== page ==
Canon Dr John S. Nurser (1929-2020): A Personal Memoir
Martin Albrow (Peterhouse 1955) reflects on the life of John S. Nurser (Peterhouse 1945)
It was somewhat daunting for a boy from an ordinary background to arrive at Peterhouse in 1955. But my history teacher had wanted me to follow in his footsteps and even the most self-confident might have been overawed by the college’s galaxy of history professors, Postan in Economic History, Knowles in Mediaeval, Brogan in American, and Butterfield in Modern History and Master of the College.
None of these greats of course could give supervisions to a mere undergraduate, so it was both my lot, and what turned out to be my great good fortune, to receive mine from a postgraduate, my senior by only eight years, in the final year of his research, John Shelley Nurser. From modest circumstances similar to my own, he was the first boy from his school to reach Cambridge, achieved a double first and did his national service before returning to write a thesis under Butterfield’s supervision on Lord Acton, Regius Professor of Modern History in the university from 1895 to his death in 1902.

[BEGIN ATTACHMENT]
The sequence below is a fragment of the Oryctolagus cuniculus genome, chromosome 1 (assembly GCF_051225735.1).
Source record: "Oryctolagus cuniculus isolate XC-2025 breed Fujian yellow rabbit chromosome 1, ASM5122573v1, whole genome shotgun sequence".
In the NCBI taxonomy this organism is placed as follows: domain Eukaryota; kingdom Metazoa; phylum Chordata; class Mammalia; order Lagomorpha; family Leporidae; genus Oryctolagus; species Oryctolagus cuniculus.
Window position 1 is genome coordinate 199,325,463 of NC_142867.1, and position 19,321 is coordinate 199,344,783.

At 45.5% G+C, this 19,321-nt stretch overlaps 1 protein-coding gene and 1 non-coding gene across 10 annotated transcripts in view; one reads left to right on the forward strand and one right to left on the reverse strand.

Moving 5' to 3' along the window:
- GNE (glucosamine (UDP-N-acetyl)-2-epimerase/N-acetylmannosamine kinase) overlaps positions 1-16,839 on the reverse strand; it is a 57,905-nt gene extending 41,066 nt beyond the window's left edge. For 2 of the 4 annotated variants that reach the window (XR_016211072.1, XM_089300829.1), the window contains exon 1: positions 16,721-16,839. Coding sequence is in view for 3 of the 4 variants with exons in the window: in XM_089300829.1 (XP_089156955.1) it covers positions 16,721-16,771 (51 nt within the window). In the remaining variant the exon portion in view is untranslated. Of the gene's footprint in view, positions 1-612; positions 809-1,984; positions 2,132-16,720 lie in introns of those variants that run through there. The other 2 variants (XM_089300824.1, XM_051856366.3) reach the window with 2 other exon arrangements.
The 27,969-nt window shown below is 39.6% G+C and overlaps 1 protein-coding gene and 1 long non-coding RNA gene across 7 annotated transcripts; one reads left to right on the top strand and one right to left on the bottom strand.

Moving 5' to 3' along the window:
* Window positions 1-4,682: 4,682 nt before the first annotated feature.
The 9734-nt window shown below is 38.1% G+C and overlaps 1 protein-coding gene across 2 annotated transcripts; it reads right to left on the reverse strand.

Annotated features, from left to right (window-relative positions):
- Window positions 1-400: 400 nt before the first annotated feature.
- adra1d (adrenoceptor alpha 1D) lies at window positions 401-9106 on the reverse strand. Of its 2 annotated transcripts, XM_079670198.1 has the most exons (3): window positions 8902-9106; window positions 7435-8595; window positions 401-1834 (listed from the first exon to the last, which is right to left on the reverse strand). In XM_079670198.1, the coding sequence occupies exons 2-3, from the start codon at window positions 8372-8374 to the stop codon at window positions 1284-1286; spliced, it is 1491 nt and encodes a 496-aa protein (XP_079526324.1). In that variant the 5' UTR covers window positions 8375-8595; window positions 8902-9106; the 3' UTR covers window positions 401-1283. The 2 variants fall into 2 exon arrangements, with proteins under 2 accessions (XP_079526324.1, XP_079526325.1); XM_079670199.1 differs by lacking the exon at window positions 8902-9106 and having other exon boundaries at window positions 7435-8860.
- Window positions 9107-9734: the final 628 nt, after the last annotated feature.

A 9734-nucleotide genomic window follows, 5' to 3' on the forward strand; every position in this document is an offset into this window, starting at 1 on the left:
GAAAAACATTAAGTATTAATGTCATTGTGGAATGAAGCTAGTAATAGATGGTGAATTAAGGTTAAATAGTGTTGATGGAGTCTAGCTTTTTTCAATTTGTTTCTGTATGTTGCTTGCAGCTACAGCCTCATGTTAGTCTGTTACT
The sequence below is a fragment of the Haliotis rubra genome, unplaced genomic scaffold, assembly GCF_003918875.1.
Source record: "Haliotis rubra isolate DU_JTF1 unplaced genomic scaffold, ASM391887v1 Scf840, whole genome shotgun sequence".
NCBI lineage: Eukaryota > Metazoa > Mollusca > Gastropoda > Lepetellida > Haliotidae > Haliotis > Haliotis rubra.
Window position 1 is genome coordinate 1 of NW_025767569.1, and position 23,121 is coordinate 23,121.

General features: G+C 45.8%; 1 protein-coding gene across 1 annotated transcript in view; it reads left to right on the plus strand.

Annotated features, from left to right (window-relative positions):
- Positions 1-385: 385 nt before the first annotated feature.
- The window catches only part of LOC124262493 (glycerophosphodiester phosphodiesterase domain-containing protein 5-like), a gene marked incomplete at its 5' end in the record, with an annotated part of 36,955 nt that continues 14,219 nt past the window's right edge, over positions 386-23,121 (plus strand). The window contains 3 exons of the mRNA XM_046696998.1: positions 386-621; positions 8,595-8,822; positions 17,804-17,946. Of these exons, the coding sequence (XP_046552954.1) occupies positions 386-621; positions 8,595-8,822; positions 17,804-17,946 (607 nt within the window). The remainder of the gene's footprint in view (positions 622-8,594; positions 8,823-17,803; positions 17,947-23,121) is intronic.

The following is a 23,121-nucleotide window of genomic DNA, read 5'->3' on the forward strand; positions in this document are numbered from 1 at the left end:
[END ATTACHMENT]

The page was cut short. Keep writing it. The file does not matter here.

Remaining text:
There is a sense of apostolic succession in the sequence, Acton, Butterfield, Nurser. John was documenting the moving force in the Cambridge history school in the man whose lectures on modern history were still on the reading list for new students in 1955. Acton never wrote a book (understandable perhaps when the notes to his inaugural lecture were twice as long as the text).
John worked in the same spirit, constructing his thesis from the mountain of materials, essays and letters in the Acton Collection housed in the University Library. As he wrote later ‘it seemed only too likely that even the best efforts of a young research student could only result in the accumulation of notes on Lord Acton’s notes.’ (Nurser 1987, Preface).
I was blissfully unaware of the burden John was carrying. He was kindness itself in supervisions, boosting my confidence whenever it faltered. But as he wrote to me later he was thoroughly disillusioned with his thesis at the time and was only saved by the new found encouragement from an American postgraduate student of history at Newnham, Elizabeth Kimber.
They married on 30th August 1956 in Peterhouse Chapel and the next month were on their way to Harvard Divinity School, courtesy of the Commonwealth Fund Fellowship John had been awarded. He gave me his squash racket when he left, and that was the last contact we had for many years.